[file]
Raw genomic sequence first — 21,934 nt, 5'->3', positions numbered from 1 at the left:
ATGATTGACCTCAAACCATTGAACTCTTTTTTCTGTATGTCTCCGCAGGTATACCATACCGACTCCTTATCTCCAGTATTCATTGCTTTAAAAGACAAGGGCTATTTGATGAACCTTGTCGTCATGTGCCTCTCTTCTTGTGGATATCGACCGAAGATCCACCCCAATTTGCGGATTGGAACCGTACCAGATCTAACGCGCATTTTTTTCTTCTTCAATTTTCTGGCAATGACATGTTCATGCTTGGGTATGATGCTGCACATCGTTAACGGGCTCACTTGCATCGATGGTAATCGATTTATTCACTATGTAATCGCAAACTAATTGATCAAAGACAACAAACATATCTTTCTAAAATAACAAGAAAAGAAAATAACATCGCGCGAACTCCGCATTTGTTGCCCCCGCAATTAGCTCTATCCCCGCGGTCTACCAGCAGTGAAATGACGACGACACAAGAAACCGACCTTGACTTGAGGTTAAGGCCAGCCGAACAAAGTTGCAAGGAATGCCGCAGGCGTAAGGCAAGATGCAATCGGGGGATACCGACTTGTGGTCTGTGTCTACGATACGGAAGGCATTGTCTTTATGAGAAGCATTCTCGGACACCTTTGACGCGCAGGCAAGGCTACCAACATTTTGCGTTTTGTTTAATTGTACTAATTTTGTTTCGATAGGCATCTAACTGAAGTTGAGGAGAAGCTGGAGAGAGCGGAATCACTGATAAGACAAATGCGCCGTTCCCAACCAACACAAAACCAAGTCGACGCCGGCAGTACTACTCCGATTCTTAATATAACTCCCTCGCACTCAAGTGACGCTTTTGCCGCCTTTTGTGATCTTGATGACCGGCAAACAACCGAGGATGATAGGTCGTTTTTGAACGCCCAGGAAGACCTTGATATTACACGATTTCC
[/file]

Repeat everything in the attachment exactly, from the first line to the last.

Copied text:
Raw genomic sequence first — 21,934 nt, 5'->3', positions numbered from 1 at the left:
ATGATTGACCTCAAACCATTGAACTCTTTTTTCTGTATGTCTCCGCAGGTATACCATACCGACTCCTTATCTCCAGTATTCATTGCTTTAAAAGACAAGGGCTATTTGATGAACCTTGTCGTCATGTGCCTCTCTTCTTGTGGATATCGACCGAAGATCCACCCCAATTTGCGGATTGGAACCGTACCAGATCTAACGCGCATTTTTTTCTTCTTCAATTTTCTGGCAATGACATGTTCATGCTTGGGTATGATGCTGCACATCGTTAACGGGCTCACTTGCATCGATGGTAATCGATTTATTCACTATGTAATCGCAAACTAATTGATCAAAGACAACAAACATATCTTTCTAAAATAACAAGAAAAGAAAATAACATCGCGCGAACTCCGCATTTGTTGCCCCCGCAATTAGCTCTATCCCCGCGGTCTACCAGCAGTGAAATGACGACGACACAAGAAACCGACCTTGACTTGAGGTTAAGGCCAGCCGAACAAAGTTGCAAGGAATGCCGCAGGCGTAAGGCAAGATGCAATCGGGGGATACCGACTTGTGGTCTGTGTCTACGATACGGAAGGCATTGTCTTTATGAGAAGCATTCTCGGACACCTTTGACGCGCAGGCAAGGCTACCAACATTTTGCGTTTTGTTTAATTGTACTAATTTTGTTTCGATAGGCATCTAACTGAAGTTGAGGAGAAGCTGGAGAGAGCGGAATCACTGATAAGACAAATGCGCCGTTCCCAACCAACACAAAACCAAGTCGACGCCGGCAGTACTACTCCGATTCTTAATATAACTCCCTCGCACTCAAGTGACGCTTTTGCCGCCTTTTGTGATCTTGATGACCGGCAAACAACCGAGGATGATAGGTCGTTTTTGAACGCCCAGGAAGACCTTGATATTACACGATTTCC